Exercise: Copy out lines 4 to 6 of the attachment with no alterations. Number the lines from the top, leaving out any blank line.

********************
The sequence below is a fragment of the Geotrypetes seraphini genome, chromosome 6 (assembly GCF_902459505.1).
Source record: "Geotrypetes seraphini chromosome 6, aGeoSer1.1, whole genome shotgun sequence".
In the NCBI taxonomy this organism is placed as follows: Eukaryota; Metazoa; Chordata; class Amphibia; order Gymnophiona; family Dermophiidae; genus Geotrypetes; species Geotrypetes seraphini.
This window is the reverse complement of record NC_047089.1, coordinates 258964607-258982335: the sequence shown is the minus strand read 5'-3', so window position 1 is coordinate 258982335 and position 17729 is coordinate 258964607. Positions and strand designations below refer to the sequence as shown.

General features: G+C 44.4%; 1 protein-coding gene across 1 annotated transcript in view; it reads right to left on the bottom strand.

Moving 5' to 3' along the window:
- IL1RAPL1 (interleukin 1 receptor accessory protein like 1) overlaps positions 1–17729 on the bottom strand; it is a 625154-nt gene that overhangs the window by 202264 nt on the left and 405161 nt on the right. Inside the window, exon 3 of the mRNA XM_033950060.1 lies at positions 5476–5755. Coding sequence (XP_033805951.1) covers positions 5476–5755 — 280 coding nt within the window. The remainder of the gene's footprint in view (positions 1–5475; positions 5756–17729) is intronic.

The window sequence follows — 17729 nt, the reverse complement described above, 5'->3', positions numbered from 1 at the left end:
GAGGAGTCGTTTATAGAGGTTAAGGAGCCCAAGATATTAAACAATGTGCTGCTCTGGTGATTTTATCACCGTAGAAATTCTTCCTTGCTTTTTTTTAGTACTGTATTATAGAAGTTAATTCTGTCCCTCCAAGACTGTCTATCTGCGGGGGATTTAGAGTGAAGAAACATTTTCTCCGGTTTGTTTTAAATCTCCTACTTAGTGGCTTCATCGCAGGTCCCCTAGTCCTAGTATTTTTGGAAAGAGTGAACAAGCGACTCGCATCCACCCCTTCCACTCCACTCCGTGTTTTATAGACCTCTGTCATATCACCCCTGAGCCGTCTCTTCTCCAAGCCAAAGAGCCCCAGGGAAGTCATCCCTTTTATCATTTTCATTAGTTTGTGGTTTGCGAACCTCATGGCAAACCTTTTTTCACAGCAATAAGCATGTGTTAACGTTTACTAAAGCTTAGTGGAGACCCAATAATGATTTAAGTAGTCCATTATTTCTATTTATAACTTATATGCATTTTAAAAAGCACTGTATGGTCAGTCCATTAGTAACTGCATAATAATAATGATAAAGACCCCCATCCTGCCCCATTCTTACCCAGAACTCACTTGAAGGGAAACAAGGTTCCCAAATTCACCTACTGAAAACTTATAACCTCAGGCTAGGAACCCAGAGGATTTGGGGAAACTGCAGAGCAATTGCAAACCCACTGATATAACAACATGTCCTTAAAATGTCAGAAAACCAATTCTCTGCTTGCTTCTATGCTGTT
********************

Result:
This window is the reverse complement of record NC_047089.1, coordinates 258964607-258982335: the sequence shown is the minus strand read 5'-3', so window position 1 is coordinate 258982335 and position 17729 is coordinate 258964607. Positions and strand designations below refer to the sequence as shown.

General features: G+C 44.4%; 1 protein-coding gene across 1 annotated transcript in view; it reads right to left on the bottom strand.

Moving 5' to 3' along the window: